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--> Some beachfront property became uninhabitable due to damage from Hurricane Fran in 1996. (Photo courtesy of FEMA.) text in which they make their decisions. It is also important to understand how choices are made when dealing with problems that involve risk and uncertainty. Discussed below are some issues related to these considerations that need to be addressed in developing a disaster information network. Types of Data Made Available to Users Advances in information technologies have made it possible to perform disaster modeling that simulates a wide variety of different scenarios reflecting the uncertainties of different estimates of risk. For example, it is now feasible for insurers to evaluate the impact of different exposure levels on both expected losses and maximum possible losses by simulating a wide range of different estimates of seismic events using data generated by scientific experts. Similar studies can be undertaken to evaluate the costs and benefits of mitigation measures. However, the growing number of disaster models presents many challenges to users who rely on these models to estimate risk or potential damage. Each model uses different assumptions,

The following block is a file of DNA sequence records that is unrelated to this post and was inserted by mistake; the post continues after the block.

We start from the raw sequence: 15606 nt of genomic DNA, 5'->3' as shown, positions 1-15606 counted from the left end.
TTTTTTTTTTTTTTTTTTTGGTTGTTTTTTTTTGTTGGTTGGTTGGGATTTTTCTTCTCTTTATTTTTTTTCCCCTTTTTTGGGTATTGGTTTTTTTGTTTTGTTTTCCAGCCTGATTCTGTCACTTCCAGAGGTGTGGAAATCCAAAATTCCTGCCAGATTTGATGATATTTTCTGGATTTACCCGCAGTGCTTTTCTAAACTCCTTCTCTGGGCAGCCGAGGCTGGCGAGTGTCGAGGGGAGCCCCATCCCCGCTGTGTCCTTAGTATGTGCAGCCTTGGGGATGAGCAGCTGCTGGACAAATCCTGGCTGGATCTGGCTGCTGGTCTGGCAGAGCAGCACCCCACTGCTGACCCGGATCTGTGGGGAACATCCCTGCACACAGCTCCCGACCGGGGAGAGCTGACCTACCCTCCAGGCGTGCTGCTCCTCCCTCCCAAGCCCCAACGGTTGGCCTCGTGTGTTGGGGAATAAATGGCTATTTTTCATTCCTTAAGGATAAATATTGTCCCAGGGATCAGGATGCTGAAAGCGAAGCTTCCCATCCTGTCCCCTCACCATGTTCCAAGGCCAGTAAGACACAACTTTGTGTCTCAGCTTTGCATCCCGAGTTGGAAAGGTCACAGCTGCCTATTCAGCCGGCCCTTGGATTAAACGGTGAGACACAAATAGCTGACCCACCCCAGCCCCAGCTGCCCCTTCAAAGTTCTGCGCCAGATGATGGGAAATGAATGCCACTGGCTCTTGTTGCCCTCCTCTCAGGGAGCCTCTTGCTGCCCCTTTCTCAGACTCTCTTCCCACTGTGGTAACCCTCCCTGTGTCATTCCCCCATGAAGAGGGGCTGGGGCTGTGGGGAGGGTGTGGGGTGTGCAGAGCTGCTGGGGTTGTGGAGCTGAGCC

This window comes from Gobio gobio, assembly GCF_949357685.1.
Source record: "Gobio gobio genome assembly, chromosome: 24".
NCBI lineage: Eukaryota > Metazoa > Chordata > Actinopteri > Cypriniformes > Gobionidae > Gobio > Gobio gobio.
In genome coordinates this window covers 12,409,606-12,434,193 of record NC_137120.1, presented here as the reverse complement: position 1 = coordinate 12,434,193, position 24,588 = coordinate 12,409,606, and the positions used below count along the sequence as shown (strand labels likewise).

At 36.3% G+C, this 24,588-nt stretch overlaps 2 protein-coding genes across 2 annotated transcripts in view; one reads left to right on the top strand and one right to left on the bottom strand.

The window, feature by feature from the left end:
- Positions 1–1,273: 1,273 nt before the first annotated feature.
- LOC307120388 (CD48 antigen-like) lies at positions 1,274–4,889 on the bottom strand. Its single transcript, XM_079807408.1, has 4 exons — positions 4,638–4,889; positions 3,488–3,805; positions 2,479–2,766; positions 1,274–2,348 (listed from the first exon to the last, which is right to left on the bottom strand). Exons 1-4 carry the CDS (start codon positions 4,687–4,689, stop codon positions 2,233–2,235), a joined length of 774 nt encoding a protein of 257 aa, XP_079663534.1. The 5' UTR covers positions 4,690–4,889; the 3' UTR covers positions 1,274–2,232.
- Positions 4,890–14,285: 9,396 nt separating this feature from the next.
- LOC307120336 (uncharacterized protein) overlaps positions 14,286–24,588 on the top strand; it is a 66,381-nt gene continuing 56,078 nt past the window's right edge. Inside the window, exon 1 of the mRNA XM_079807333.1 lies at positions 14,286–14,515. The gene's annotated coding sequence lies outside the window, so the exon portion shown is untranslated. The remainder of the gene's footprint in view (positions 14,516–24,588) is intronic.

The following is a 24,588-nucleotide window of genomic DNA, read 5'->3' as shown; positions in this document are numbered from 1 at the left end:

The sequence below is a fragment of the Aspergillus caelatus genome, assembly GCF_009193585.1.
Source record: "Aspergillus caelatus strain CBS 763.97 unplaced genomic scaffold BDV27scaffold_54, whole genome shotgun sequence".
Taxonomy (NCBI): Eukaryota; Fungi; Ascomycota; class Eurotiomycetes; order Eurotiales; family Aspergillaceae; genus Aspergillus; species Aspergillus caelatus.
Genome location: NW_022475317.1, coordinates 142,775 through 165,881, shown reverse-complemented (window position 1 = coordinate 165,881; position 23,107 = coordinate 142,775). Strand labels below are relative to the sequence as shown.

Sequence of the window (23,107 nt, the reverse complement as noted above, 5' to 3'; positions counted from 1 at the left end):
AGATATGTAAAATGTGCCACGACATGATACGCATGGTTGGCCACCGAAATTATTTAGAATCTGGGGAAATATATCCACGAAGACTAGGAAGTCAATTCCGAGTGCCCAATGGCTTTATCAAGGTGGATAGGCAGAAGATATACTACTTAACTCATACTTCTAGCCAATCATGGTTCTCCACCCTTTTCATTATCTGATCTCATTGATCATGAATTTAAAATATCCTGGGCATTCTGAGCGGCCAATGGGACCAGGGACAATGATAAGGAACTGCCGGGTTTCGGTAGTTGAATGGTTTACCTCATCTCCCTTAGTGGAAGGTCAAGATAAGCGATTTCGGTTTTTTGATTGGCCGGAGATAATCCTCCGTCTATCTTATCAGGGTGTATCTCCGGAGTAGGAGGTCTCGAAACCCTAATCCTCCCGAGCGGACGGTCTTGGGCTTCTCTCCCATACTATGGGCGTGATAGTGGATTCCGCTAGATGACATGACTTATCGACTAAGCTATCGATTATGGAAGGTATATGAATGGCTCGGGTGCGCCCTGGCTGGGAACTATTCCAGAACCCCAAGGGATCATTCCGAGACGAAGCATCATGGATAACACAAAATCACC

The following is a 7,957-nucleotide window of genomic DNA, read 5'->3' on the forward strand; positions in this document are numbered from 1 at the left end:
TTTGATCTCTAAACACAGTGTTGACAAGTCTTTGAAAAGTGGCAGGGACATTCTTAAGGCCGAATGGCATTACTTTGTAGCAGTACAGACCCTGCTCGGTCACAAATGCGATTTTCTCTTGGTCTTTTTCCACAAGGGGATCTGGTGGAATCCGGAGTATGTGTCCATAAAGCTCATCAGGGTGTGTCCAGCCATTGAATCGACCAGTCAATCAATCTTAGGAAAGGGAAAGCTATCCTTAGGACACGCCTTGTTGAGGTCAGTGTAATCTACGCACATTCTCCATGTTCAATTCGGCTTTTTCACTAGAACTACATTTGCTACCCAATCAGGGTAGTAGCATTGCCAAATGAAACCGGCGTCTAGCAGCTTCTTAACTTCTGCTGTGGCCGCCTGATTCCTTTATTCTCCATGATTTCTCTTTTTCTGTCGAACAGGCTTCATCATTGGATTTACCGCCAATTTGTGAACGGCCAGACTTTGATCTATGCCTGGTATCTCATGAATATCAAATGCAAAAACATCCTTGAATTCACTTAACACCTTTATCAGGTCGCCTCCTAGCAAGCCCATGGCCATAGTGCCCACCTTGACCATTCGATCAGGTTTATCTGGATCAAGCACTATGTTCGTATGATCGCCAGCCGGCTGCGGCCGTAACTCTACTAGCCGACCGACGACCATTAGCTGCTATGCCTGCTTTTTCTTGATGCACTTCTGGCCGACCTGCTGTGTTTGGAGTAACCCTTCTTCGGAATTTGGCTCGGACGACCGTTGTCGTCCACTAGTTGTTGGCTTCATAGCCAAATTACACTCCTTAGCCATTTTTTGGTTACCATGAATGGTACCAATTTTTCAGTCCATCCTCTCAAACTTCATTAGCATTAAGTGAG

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--> different methodologies, different data, and different parameters in generating estimates of risk and damage. There is a critical need for a better understanding of how and why these models differ and for reconciling the differences in a more rigorous manner than has been done to date. The interaction of different information users depends on the type of information available and how it is presented, how the information is processed, and the programs and policies that are in place. There is a growing empirical literature which shows that individuals utilize information in ways that are often different from what is considered to be rational by theories of choice. Unless one understands what types of data are collected in addressing a particular problem and how the data are utilized by the concerned individuals or groups, a proposed set of strategies is not likely to perform in the way that would be predicted by these theories. For example, if individuals in floodplain areas believe that their properties will not be damaged during their lifetimes, they will not voluntarily purchase flood insurance even if the rates are highly subsidized. It is important to determine the types of information that should be presented to potential users on what scientists know about the risks associated with specific natural hazards (e.g., the probability of a particular disaster occurring, the nature of the losses with and without specific mitigation measures). In this regard it will be necessary to decide how best to present information to users that reflects disagreement among scientific experts on the risks of the hazard and the costs associated with specific strategies for reducing losses. Information and strategies that are robust over a wide range will be most useful to decision makers. Tools and Products for Integrating Information There are often very high costs associated with collecting data on any specific hazard. For this reason there is a tendency to maintain the status quo, which sometimes can be positive, such as if one chooses not to develop a piece of land in a hazard-prone area. Other times change may be needed. In this case it is important for those providing information to understand what information a user will need for a particular decision and how reducing the cost of obtaining the data may aid this process. With new information technologies it is easier to collect information, but there is considerably more data from which a particular user can choose. The scarce resources for decision makers today are attention and time rather than data. The data must be converted into relevant and timely information. It is important to understand how individuals are likely to make choices when dealing with decisions that involve risk and uncertainty. By understanding